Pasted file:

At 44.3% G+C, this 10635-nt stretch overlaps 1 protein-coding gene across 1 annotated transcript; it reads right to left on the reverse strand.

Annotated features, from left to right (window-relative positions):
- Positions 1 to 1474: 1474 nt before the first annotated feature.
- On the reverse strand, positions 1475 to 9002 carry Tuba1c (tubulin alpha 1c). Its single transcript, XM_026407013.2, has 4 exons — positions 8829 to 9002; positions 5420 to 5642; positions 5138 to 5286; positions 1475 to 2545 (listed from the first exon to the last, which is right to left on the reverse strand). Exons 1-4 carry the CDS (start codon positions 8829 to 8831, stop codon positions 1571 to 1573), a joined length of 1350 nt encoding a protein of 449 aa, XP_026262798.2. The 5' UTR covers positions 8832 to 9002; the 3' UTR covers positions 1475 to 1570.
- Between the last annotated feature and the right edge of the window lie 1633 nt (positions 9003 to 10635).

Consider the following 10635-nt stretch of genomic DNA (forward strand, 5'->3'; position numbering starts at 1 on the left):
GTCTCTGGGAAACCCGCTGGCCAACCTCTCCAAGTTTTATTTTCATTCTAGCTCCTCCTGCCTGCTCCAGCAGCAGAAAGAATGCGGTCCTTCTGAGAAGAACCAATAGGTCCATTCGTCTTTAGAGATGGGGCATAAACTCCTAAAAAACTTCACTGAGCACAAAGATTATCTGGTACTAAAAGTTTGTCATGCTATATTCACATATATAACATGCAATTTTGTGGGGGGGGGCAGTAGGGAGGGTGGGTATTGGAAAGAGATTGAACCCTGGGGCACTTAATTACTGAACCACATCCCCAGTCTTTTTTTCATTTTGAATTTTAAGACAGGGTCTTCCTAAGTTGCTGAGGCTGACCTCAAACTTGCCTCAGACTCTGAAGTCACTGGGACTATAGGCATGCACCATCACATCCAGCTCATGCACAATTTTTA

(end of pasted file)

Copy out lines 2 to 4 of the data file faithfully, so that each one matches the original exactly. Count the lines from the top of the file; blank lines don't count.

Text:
Annotated features, from left to right (window-relative positions):
- Positions 1 to 1474: 1474 nt before the first annotated feature.
- On the reverse strand, positions 1475 to 9002 carry Tuba1c (tubulin alpha 1c). Its single transcript, XM_026407013.2, has 4 exons — positions 8829 to 9002; positions 5420 to 5642; positions 5138 to 5286; positions 1475 to 2545 (listed from the first exon to the last, which is right to left on the reverse strand). Exons 1-4 carry the CDS (start codon positions 8829 to 8831, stop codon positions 1571 to 1573), a joined length of 1350 nt encoding a protein of 449 aa, XP_026262798.2. The 5' UTR covers positions 8832 to 9002; the 3' UTR covers positions 1475 to 1570.